Interesting question – take two

Last post we took a detour to discuss travel.  Travel is the most cited ‘want to do’ activity in retirement.  This week we’ll really spend time on the interesting question.

The interesting question

I was reading a practicing financial advisor’s article in a financial planning magazine and ran across an interesting question; “Is your goal to be the richest person in the graveyard?”

If you’re like me, the first place you went with the question was money, particularly a legacy to heirs of money.  Your legacy is important and financial planning around a monetary legacy is critical if it might be large. However, let me suggest that while money is a consideration, perhaps money should be the lesser part of your legacy.  You have already built a part of your legacy, cash and non-monetary, over the course of your life.  You now have the chance to add to your legacy in your pre-retirement and retirement years.  Let’s consider legacies.

What’s in your legacy?

In my case, my family members left me the values of honesty, hard work, perseverance, adaptability, and continuous learning.  I hope and believe that we passed these on to our children and that they will pass them on to the grandchildren. I have some friends that are retired teachers.  They are childless, but I hear stories of how even today former students will stop them in stores and remind them of the values and lessons they learned in their classes.  The legacies of some of my coworkers (many still living) to me included exemplary work ethics, technical excellence, generosity, sharing, caring about, and humor.


You have already left a value legacy.  You can build on it by making it explicit; consider writing an autobiography and pointing out the values you were trying to pass on.  One of my most treasured possessions is a copy of a typed transcription of my great-great-grandfather’s diary from several months in the 1860’s.  Your autobiography could connect multiple generations with your values legacy.  Don’t worry about the grammar and spelling, they will treasure your history and memories.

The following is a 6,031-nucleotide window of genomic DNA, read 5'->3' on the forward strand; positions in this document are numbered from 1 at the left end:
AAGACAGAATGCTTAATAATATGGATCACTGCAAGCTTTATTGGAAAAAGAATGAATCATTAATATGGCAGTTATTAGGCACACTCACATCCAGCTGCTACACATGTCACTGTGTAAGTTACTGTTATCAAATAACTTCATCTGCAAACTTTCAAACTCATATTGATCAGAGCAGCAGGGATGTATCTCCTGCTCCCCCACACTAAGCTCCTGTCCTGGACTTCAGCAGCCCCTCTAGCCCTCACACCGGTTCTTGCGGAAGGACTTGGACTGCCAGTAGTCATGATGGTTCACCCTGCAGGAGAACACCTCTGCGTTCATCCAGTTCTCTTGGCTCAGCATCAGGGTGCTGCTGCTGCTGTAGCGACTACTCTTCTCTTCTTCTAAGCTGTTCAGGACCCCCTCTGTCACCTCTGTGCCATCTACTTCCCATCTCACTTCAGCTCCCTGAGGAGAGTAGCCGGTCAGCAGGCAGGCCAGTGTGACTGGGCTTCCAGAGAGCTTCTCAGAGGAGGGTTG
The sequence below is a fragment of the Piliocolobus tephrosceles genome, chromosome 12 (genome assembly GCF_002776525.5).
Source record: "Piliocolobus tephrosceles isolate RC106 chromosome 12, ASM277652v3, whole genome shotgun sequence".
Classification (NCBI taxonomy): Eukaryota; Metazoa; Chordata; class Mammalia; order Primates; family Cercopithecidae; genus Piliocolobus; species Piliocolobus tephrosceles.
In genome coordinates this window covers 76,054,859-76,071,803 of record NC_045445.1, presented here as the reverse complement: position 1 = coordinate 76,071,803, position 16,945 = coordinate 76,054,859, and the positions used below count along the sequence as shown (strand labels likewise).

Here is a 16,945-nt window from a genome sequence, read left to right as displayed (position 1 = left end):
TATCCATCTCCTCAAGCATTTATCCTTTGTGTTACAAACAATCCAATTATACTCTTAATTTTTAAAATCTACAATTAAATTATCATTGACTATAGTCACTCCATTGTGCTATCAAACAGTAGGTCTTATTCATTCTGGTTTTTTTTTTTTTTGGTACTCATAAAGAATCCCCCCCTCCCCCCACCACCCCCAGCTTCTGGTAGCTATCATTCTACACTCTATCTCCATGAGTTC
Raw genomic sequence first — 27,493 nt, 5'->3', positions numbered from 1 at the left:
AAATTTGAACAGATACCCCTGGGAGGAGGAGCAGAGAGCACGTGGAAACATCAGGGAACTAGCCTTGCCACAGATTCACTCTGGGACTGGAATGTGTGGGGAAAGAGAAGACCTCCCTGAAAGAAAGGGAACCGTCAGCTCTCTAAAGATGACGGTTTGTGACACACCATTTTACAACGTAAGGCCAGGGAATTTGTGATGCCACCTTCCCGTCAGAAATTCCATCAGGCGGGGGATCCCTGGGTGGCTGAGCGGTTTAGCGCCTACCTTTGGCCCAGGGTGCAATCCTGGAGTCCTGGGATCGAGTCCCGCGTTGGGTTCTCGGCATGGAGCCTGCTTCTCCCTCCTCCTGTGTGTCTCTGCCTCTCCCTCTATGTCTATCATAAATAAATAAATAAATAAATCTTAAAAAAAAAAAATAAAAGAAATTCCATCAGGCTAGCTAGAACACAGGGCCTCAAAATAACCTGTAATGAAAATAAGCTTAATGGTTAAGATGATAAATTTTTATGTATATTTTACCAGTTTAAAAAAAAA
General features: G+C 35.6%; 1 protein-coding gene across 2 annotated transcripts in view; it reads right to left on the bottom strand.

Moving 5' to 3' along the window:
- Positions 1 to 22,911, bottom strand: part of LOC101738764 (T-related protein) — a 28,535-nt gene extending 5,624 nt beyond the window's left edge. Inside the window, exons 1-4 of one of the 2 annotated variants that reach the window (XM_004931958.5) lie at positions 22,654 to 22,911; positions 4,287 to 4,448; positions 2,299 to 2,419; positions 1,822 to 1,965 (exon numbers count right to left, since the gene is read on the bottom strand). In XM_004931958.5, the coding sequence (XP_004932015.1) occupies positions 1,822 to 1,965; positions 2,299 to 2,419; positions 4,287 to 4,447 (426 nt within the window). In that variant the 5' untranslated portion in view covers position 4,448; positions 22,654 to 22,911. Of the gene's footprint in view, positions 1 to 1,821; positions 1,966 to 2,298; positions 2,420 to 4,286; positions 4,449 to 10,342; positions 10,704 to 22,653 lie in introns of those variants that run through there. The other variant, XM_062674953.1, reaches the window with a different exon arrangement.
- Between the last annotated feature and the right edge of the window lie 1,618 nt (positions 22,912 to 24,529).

A number of our friends continue to create their legacy in pre-retirement and retirement by contributing to the community.  Some are committed to environmental causes; one keeps an entire mile of street free of litter as part of an adopt-a-highway program.  Another group helps with youth development by volunteering for Scouting.  Some friends do genealogy to document their family lineage. Still another set helps with anti-poverty and disaster relief through religious institutions and non-profits. Others help maintain our democracy by volunteering with their political parties.

I have attended a number of funerals where “the dash” was read.  Think about your ‘dash’ and consider how you might engage in the community.  Here’s a link to Volunteer Match which can help you find opportunities to meet your interest and abilities.

Back to the money

“Is your goal to be the richest person in the graveyard?”  The financial advisor indicated that he strongly encourages clients to definitely not be the richest person in the graveyard.  A different way of saying this is, ‘die broke’.

Why not be the richest person in the graveyard? A few reasons come to mind:

-quality of life

-estate tax

-smaller gifts instead of a large inheritance.

Hopefully your RIP is set up to provide you with a lifetime retirement income, regardless of how long you live.  If you spend too frugally, you could end up with a lower quality of life than you could afford, leaving a larger estate that was necessary.  Consider the balance in your retirement spending between quality of life and monetary legacy.